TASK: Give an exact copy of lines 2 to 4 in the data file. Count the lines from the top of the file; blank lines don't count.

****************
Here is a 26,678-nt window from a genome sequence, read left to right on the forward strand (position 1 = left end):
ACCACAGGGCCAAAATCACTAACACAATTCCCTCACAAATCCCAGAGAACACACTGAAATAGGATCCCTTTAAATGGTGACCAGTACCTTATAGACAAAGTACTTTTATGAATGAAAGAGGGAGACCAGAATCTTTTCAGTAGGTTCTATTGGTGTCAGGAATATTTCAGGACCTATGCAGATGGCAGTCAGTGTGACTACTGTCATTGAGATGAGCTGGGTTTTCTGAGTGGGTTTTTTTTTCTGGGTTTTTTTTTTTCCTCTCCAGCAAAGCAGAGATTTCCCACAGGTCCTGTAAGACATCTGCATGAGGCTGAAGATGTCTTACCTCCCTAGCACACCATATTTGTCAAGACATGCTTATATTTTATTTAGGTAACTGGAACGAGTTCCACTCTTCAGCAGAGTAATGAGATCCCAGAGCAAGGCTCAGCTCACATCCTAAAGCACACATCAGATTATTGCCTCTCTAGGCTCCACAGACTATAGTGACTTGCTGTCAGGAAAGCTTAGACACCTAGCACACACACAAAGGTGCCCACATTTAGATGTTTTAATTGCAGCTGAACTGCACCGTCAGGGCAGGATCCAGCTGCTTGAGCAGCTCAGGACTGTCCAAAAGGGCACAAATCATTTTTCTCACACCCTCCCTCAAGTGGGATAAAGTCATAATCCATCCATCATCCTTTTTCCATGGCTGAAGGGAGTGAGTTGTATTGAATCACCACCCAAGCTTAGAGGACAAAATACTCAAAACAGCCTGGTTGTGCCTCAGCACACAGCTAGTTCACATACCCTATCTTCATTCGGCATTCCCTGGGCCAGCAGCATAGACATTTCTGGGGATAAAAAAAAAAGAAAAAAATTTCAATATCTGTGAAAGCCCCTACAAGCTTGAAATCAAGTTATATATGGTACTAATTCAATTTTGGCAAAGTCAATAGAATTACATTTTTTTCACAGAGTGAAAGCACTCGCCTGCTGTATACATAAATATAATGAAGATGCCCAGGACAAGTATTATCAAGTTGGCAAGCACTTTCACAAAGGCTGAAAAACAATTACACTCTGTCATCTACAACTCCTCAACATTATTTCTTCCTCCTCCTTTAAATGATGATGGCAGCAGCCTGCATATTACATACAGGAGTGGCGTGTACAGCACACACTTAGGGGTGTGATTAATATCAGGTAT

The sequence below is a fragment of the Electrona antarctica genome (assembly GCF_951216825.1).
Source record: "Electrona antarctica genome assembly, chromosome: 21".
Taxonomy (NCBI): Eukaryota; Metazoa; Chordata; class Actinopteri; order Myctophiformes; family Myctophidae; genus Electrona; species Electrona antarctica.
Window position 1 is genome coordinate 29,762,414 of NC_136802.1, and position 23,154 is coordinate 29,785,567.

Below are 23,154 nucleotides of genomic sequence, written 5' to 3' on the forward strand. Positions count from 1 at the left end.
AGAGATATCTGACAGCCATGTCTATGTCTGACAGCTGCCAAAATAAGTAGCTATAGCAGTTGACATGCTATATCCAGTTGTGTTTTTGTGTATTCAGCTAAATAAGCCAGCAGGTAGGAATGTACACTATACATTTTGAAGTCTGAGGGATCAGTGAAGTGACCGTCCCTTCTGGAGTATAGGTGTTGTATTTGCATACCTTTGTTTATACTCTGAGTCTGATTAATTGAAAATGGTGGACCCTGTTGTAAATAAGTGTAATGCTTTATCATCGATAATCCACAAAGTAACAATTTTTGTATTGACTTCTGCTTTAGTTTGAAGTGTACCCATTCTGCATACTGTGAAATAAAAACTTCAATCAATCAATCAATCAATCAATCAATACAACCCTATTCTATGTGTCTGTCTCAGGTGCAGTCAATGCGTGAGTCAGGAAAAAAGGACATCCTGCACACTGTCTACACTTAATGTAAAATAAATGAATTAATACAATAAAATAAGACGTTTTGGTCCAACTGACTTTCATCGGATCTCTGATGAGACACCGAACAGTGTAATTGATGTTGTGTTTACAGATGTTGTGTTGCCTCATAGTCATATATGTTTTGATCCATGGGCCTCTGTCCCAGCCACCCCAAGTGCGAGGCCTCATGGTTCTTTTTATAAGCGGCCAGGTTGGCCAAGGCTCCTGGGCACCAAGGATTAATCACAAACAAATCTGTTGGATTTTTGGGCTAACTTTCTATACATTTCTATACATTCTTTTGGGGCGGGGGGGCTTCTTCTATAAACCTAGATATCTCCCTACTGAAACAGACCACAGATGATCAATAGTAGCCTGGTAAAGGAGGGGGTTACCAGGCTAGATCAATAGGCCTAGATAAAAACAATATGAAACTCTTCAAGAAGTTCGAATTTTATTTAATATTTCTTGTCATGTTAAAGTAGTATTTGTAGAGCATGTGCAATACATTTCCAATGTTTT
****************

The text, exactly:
ACCACAGGGCCAAAATCACTAACACAATTCCCTCACAAATCCCAGAGAACACACTGAAATAGGATCCCTTTAAATGGTGACCAGTACCTTATAGACAAAGTACTTTTATGAATGAAAGAGGGAGACCAGAATCTTTTCAGTAGGTTCTATTGGTGTCAGGAATATTTCAGGACCTATGCAGATGGCAGTCAGTGTGACTACTGTCATTGAGATGAGCTGGGTTTTCTGAGTGGGTTTTTTTTTCTGGGTTTTTTTTTTTCCTCTCCAGCAAAGCAGAGATTTCCCACAGGTCCTGTAAGACATCTGCATGAGGCTGAAGATGTCTTACCTCCCTAGCACACCATATTTGTCAAGACATGCTTATATTTTATTTAGGTAACTGGAACGAGTTCCACTCTTCAGCAGAGTAATGAGATCCCAGAGCAAGGCTCAGCTCACATCCTAAAGCACACATCAGATTATTGCCTCTCTAGGCTCCACAGACTATAGTGACTTGCTGTCAGGAAAGCTTAGACACCTAGCACACACACAAAGGTGCCCACATTTAGATGTTTTAATTGCAGCTGAACTGCACCGTCAGGGCAGGATCCAGCTGCTTGAGCAGCTCAGGACTGTCCAAAAGGGCACAAATCATTTTTCTCACACCCTCCCTCAAGTGGGATAAAGTCATAATCCATCCATCATCCTTTTTCCATGGCTGAAGGGAGTGAGTTGTATTGAATCACCACCCAAGCTTAGAGGACAAAATACTCAAAACAGCCTGGTTGTGCCTCAGCACACAGCTAGTTCACATACCCTATCTTCATTCGGCATTCCCTGGGCCAGCAGCATAGACATTTCTGGGGATAAAAAAAAAAGAAAAAAATTTCAATATCTGTGAAAGCCCCTACAAGCTTGAAATCAAGTTATATATGGTACTAATTCAATTTTGGCAAAGTCAATAGAATTACATTTTTTTCACAGAGTGAAAGCACTCGCCTGCTGTATACATAAATATAATGAAGATGCCCAGGACAAGTATTATCAAGTTGGCAAGCACTTTCACAAAGGCTGAAAAACAATTACACTCTGTCATCTACAACTCCTCAACATTATTTCTTCCTCCTCCTTTAAATGATGATGGCAGCAGCCTGCATATTACATACAGGAGTGGCGTGTACAGCACACACTTAGGGGTGTGATTAATATCAGGTAT

The sequence below is a fragment of the Electrona antarctica genome (assembly GCF_951216825.1).
Source record: "Electrona antarctica genome assembly, chromosome: 21".